A Spiritual Evolution, by John MacMurray

When I came to Christ at the age of 51, after having been a self-satisfied atheist for as long as I can remember, the midwives of my rebirth from above were C.S. Lewis and George MacDonald. It was particularly from the latter I learned that I am saved from my sins—from my prideful, willful self—through a relationship with the Lord. The atonement was not a single act that Jesus performed that “saved” me, but at-one-ment, union between God and man; now it was up to me to work out my salvation, to die to my own ego and follow Him.

While MacDonald is regarded with considerable skepticism, if not downright disdain, by the leading Reformed theologians of our day, especially for his views on the atonement (unlike his greatest admirer, C.S. Lewis, who, despite his own profoundly un-Reformed ideas about the atonement is an icon to those same men), some of the best contemporary Christian writers outside of the Evangelical mainstream have been greatly influenced by the Scotsman. What Brad Jersak, Brian Zahn, Paul Young, and Baxter Kruger have most in common with MacDonald is an emphasis on Christian faith as a relationship with God, rather than a matter of accepting a set of doctrines, and an insistence that Father and Son share the exact same nature, that God is our perfect father who pursues us with relentless love.

These writers all place great emphasis on the Trinitarian nature of God: We can better understand the Apostle John’s assertion that God is love by contemplating the relationship of love that has always existed between Father, Son, and Holy Spirit;

[T]he living, dynamic activity of love has been going on in God forever and has created everything else. And that, by the way, is perhaps the most important difference between Christianity and all other religions: that in Christianity God is not a static thing—not even a person—but a dynamic, pulsating activity, a life, almost a kind of drama. Almost, if you will not think me irreverent, a kind of dance. The union between the Father and the Son is such a live concrete thing that this union itself is also a Person.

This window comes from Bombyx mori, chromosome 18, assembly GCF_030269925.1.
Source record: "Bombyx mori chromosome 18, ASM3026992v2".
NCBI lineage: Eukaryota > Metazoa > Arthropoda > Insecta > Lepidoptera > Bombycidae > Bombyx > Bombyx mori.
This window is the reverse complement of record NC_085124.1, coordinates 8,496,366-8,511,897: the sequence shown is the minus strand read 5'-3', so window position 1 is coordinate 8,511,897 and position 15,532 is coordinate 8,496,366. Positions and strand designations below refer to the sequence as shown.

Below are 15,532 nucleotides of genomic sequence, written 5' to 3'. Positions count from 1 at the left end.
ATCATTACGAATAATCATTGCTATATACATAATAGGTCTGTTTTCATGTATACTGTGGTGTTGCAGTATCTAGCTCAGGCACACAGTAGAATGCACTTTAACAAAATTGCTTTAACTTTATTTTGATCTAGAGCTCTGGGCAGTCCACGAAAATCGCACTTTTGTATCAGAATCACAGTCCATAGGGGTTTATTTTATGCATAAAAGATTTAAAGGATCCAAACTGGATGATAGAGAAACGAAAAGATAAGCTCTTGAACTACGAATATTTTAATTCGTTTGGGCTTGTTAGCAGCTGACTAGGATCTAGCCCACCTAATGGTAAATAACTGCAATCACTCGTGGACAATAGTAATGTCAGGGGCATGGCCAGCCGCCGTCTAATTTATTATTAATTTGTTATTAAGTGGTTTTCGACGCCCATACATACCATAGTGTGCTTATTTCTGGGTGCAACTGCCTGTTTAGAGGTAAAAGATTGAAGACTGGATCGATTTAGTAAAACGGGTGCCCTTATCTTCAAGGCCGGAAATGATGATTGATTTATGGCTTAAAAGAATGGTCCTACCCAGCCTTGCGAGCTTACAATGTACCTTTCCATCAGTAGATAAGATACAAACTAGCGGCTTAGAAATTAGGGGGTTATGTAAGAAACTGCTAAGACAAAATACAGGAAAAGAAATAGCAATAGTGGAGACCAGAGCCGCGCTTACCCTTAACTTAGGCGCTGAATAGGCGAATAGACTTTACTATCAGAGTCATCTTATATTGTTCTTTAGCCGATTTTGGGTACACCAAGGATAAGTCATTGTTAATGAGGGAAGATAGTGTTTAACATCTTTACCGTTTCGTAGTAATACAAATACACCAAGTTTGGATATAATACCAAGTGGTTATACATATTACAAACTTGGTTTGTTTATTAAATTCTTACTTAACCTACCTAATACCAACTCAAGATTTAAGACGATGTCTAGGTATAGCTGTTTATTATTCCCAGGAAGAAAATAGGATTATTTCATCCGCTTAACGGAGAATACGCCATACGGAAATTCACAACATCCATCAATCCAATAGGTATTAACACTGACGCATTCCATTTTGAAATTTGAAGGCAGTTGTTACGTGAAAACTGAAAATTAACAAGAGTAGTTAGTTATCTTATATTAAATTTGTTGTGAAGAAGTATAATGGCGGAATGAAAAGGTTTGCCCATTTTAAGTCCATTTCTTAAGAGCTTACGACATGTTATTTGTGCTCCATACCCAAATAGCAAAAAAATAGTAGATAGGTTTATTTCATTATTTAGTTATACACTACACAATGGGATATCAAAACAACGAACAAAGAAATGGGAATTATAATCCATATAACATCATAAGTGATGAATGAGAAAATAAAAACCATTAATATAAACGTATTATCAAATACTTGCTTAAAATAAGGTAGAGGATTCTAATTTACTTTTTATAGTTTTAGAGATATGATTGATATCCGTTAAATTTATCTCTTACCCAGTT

— from Mere Christianity, by C.S. Lewis

and we recognize that Jesus’ prayer in John 17 is an invitation for us to join the joyous, loving relationship that defines the very nature of our Triune God.

…that all of them may be one, Father, just as you are in me and I am in you. May they also be in us so that the world may believe that you have sent me.
— John 17:21

John MacMurray is the founder of Open Table Conferences (which feature speakers such as Paul Young, Baxter Kruger, Brad Jersak, and Fr. Kenneth Tanner) and the Northwest School of Theology, and a prolific speaker and teacher. He is also the author of a new book which I enthusiastically recommend, A Spiritual Evolution: Rediscovering the Greatest Story Ever Told. MacMurray delivers on just what the title implies: describing the evolution of his understanding of the Gospel (indeed, of God Himself) from the mainstream Reformed perspective to what I would call the understanding of the Apostles and the early Christian community.

It’s a story with which many readers will identify.

One of MacMurray’s greatest strengths is his honesty and willingness to reveal his flaws. Consider, for example, some of his subheads, which are all preceded by the words “I Confess:”

  • As my knowledge of information grew, so did my arrogance.

  • There were times I would have rather been right than help my neighbor.

  • There was a disconnect between what I believed and the way I lived.